427586, 427587, 427588, 427589, 427590, 427591, 427592, 427593, 427594, 427330, 426497, 428505, 428434, 428433, 427750, 427749, 427751, 427712, 427713, 428685, 428686, 426442, 426443, 426718, 428457, 426858, 426859, 426878, 426879, 426172, 426188, 426208, 426228, 426246, 427202.
Here is the true scenario:
This flash drive was partitioned and formatted using a MAC. The default was to use a GUID partition table. This caused two partitions to be created. The first partition is used as the GUID partitioning config and the second is actually the usable one. When used on a MAC, there is no problem and just one partition is seen (the second one). When inserted into a Windows XP machine, the OS says the flash disk needs to be formatted and when you choose "yes" to format, it only formats the first partition (The one containing the GUID partition information) which is only 200MB in size. So in this case, I had a flash device that was 4gb, but the actual reported size in Windows was 200MB. I then deleted the second partition after "laying" down the fragmented JPG. I manually assigned each piece to each sector using the diskmap tool by Tim Coakley (http://www.simplecarver.com/software.php?cat=All). This tool allowed me to created the highly unusual, but not impossible, fragmentation and disorder among all the JPG pieces. I then reformatted the second partition using the MAC.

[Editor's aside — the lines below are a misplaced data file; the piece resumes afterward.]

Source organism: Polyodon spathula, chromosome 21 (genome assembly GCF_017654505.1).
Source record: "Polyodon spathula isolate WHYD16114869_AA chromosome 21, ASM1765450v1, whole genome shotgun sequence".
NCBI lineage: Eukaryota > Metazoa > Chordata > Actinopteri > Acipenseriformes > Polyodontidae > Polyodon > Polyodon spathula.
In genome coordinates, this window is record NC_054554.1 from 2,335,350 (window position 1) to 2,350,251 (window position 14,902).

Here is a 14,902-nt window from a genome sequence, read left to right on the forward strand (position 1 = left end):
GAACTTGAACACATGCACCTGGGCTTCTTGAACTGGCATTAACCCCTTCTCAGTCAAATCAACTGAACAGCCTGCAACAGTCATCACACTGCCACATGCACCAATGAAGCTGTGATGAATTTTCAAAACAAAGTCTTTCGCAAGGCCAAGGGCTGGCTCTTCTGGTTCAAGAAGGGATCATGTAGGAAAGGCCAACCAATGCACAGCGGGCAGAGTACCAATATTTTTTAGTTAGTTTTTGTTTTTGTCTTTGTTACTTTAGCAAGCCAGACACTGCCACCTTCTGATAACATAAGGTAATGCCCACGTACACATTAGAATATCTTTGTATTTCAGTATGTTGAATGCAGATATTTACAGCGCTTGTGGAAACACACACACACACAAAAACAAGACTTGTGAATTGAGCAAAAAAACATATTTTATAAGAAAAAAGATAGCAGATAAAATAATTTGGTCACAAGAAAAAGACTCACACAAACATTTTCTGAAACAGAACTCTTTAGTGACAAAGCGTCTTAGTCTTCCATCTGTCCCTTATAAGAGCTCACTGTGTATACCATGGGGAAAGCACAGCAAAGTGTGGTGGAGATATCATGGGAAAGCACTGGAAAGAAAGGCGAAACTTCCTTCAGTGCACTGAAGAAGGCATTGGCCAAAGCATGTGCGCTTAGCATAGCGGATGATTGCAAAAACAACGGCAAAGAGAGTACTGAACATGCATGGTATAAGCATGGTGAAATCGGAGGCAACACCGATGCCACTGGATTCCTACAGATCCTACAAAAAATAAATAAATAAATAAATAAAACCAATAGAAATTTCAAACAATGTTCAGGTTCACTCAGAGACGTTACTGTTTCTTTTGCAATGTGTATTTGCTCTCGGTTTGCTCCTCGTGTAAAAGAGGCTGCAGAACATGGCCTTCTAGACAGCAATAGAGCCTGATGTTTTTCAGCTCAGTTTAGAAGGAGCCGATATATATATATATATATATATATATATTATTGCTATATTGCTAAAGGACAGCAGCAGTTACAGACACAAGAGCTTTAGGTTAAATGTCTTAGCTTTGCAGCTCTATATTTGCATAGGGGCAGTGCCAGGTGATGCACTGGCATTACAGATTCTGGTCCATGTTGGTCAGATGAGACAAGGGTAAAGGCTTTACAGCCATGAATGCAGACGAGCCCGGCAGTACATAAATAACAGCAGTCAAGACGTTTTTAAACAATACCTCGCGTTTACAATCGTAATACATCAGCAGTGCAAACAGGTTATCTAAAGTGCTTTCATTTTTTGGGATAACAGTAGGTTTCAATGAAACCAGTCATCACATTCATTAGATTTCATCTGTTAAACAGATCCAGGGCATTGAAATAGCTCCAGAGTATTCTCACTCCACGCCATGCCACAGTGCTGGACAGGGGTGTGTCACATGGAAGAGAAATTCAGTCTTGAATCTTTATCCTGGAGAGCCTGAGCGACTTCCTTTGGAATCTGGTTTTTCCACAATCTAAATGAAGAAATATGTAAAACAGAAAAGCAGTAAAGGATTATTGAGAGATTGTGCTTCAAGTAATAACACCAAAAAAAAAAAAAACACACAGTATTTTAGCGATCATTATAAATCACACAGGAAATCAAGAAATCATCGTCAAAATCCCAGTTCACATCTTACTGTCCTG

I admit that it is not often that you see the beginning of a file *after* middle parts or even the end piece of a file, especially in a FAT file system, but I have to honestly say that I have seen this situation on real evidence before.
To summarize, it's a simple JPG image with a text layer containing the 18 digit account number. I broke the account number into three parts, six digits each and placed the first part at the top, the second in the middle and the last part at the bottom, so if you started to recover the JPG you could start to see the account number, but not all of it until you got all the pieces (yes, it was evil). If you put the first 23 pieces together, you will get a partial image with the first portion of the account number, then you have to put the remaining pieces in order to get the rest.
I was very surprised and pleased at the amount of emails and responses I received asking questions and providing comments about the practical. It indicated to me that there are a lot of people that enjoy doing these puzzles/practical, so I intend on creating some more and posting them shortly.
Thanks to all that participated and congratulations to DANIEL WALTON!!!!